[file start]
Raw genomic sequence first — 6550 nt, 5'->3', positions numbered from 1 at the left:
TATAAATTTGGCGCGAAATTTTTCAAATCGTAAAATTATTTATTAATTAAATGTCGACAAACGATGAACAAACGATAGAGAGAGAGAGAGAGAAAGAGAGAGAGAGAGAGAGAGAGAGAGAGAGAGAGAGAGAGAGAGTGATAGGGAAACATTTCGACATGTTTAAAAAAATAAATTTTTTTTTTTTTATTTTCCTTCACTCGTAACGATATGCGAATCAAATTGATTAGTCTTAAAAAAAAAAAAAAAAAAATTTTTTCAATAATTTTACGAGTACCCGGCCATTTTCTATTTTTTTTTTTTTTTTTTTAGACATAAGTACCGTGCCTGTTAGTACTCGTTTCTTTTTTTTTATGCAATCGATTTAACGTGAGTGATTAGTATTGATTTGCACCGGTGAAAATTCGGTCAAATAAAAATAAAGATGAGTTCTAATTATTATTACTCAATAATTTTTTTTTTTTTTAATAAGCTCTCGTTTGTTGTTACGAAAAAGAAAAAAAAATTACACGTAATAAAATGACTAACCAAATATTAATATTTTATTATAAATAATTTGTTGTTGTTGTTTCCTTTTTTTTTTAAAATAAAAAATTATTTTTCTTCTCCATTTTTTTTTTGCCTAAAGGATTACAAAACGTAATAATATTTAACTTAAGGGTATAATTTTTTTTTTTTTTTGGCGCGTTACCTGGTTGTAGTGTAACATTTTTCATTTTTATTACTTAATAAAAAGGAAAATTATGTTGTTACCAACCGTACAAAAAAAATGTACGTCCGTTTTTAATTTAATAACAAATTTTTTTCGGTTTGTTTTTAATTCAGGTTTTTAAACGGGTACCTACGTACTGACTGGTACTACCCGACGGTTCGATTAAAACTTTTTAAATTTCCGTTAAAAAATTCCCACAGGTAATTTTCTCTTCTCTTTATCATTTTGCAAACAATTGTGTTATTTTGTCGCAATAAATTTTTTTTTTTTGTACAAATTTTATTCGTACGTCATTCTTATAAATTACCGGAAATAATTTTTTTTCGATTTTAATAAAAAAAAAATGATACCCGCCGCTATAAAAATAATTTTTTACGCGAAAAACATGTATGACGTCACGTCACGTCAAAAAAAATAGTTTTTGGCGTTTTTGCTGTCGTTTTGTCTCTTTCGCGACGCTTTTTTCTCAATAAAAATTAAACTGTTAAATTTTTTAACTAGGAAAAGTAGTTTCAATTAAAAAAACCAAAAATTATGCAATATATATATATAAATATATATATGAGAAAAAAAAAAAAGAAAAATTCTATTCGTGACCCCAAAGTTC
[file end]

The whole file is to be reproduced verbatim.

Raw genomic sequence first — 6550 nt, 5'->3', positions numbered from 1 at the left:
TATAAATTTGGCGCGAAATTTTTCAAATCGTAAAATTATTTATTAATTAAATGTCGACAAACGATGAACAAACGATAGAGAGAGAGAGAGAGAAAGAGAGAGAGAGAGAGAGAGAGAGAGAGAGAGAGAGAGAGAGAGTGATAGGGAAACATTTCGACATGTTTAAAAAAATAAATTTTTTTTTTTTTATTTTCCTTCACTCGTAACGATATGCGAATCAAATTGATTAGTCTTAAAAAAAAAAAAAAAAAAATTTTTTCAATAATTTTACGAGTACCCGGCCATTTTCTATTTTTTTTTTTTTTTTTTTAGACATAAGTACCGTGCCTGTTAGTACTCGTTTCTTTTTTTTTATGCAATCGATTTAACGTGAGTGATTAGTATTGATTTGCACCGGTGAAAATTCGGTCAAATAAAAATAAAGATGAGTTCTAATTATTATTACTCAATAATTTTTTTTTTTTTTAATAAGCTCTCGTTTGTTGTTACGAAAAAGAAAAAAAAATTACACGTAATAAAATGACTAACCAAATATTAATATTTTATTATAAATAATTTGTTGTTGTTGTTTCCTTTTTTTTTTAAAATAAAAAATTATTTTTCTTCTCCATTTTTTTTTTGCCTAAAGGATTACAAAACGTAATAATATTTAACTTAAGGGTATAATTTTTTTTTTTTTTTGGCGCGTTACCTGGTTGTAGTGTAACATTTTTCATTTTTATTACTTAATAAAAAGGAAAATTATGTTGTTACCAACCGTACAAAAAAAATGTACGTCCGTTTTTAATTTAATAACAAATTTTTTTCGGTTTGTTTTTAATTCAGGTTTTTAAACGGGTACCTACGTACTGACTGGTACTACCCGACGGTTCGATTAAAACTTTTTAAATTTCCGTTAAAAAATTCCCACAGGTAATTTTCTCTTCTCTTTATCATTTTGCAAACAATTGTGTTATTTTGTCGCAATAAATTTTTTTTTTTTGTACAAATTTTATTCGTACGTCATTCTTATAAATTACCGGAAATAATTTTTTTTCGATTTTAATAAAAAAAAAATGATACCCGCCGCTATAAAAATAATTTTTTACGCGAAAAACATGTATGACGTCACGTCACGTCAAAAAAAATAGTTTTTGGCGTTTTTGCTGTCGTTTTGTCTCTTTCGCGACGCTTTTTTCTCAATAAAAATTAAACTGTTAAATTTTTTAACTAGGAAAAGTAGTTTCAATTAAAAAAACCAAAAATTATGCAATATATATATATAAATATATATATGAGAAAAAAAAAAAAGAAAAATTCTATTCGTGACCCCAAAGTTC